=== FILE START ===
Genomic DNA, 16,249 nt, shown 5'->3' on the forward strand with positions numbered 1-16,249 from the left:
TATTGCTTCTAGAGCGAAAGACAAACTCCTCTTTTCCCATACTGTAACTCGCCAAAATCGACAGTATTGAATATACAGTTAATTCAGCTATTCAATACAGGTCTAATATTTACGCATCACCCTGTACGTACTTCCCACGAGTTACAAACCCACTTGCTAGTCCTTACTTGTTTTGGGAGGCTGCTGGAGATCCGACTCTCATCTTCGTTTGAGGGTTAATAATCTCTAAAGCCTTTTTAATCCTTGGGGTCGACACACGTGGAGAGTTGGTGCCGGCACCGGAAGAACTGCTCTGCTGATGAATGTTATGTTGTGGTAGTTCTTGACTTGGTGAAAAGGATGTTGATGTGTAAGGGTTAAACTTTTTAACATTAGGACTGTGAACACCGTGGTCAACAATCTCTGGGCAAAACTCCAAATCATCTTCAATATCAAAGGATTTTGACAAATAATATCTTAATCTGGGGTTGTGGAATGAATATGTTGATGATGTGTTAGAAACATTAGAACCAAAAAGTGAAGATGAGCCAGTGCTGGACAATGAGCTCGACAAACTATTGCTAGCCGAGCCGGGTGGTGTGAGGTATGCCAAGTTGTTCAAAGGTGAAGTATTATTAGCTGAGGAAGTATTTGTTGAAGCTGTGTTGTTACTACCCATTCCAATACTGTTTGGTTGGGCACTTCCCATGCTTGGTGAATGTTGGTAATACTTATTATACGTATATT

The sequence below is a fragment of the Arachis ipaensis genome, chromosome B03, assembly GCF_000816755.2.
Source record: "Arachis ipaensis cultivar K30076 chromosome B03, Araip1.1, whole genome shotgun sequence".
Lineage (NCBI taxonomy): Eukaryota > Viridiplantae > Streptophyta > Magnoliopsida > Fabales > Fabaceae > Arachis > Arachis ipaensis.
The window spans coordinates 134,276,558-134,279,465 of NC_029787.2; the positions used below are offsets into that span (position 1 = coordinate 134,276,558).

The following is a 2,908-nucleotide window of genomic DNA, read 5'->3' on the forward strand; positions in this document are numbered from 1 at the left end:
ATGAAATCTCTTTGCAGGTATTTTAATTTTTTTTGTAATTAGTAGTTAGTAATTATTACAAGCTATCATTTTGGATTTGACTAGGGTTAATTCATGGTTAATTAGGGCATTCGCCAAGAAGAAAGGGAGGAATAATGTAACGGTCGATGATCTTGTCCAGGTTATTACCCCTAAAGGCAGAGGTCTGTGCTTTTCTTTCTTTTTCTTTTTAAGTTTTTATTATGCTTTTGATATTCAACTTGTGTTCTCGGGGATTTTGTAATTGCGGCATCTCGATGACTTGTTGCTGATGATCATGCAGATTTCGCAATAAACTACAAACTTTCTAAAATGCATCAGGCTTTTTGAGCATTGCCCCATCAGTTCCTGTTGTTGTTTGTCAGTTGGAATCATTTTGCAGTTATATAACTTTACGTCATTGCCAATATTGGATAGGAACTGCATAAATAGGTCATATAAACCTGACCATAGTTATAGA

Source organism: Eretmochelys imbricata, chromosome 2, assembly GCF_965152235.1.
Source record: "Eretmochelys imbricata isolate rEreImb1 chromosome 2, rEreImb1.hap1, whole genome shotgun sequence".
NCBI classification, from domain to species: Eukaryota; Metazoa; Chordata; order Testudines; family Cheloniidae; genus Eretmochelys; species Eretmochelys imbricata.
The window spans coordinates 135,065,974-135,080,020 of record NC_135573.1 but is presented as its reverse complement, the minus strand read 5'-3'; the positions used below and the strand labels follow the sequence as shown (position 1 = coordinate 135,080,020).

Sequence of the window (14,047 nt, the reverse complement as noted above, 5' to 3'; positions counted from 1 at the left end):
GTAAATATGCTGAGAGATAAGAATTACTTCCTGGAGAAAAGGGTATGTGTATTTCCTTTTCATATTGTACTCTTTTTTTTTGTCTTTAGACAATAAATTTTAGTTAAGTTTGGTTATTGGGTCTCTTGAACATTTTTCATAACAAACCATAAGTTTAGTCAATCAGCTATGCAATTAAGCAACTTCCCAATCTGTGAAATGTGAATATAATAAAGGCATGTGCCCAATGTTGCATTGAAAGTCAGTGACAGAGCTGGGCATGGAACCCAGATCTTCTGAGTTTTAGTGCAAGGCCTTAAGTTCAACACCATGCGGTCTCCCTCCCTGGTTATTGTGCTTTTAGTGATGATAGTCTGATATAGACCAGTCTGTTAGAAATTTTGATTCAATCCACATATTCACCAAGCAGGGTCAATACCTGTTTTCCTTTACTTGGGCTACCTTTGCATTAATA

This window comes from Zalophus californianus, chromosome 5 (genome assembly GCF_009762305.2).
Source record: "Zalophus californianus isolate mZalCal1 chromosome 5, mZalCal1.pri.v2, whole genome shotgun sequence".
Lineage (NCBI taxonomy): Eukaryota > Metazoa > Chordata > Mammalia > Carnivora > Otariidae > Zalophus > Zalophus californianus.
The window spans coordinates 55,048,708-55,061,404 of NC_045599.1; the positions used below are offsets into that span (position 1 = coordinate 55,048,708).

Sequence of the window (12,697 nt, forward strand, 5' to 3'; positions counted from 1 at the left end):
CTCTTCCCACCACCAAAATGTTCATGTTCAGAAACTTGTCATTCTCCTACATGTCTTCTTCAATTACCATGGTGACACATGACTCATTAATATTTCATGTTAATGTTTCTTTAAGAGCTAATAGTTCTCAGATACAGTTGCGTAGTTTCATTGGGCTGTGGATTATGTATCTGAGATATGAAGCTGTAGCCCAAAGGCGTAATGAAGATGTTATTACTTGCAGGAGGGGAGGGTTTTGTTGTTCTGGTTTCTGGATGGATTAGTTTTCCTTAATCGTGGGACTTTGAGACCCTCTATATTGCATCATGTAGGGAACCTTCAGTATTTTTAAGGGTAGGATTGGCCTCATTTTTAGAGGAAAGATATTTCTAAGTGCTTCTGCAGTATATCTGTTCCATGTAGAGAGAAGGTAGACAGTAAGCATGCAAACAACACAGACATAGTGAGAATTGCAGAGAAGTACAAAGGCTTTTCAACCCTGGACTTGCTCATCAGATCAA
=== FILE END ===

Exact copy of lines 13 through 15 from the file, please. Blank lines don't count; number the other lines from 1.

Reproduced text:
Sequence of the window (14,047 nt, the reverse complement as noted above, 5' to 3'; positions counted from 1 at the left end):
GTAAATATGCTGAGAGATAAGAATTACTTCCTGGAGAAAAGGGTATGTGTATTTCCTTTTCATATTGTACTCTTTTTTTTTGTCTTTAGACAATAAATTTTAGTTAAGTTTGGTTATTGGGTCTCTTGAACATTTTTCATAACAAACCATAAGTTTAGTCAATCAGCTATGCAATTAAGCAACTTCCCAATCTGTGAAATGTGAATATAATAAAGGCATGTGCCCAATGTTGCATTGAAAGTCAGTGACAGAGCTGGGCATGGAACCCAGATCTTCTGAGTTTTAGTGCAAGGCCTTAAGTTCAACACCATGCGGTCTCCCTCCCTGGTTATTGTGCTTTTAGTGATGATAGTCTGATATAGACCAGTCTGTTAGAAATTTTGATTCAATCCACATATTCACCAAGCAGGGTCAATACCTGTTTTCCTTTACTTGGGCTACCTTTGCATTAATA

This window comes from Zalophus californianus, chromosome 5 (genome assembly GCF_009762305.2).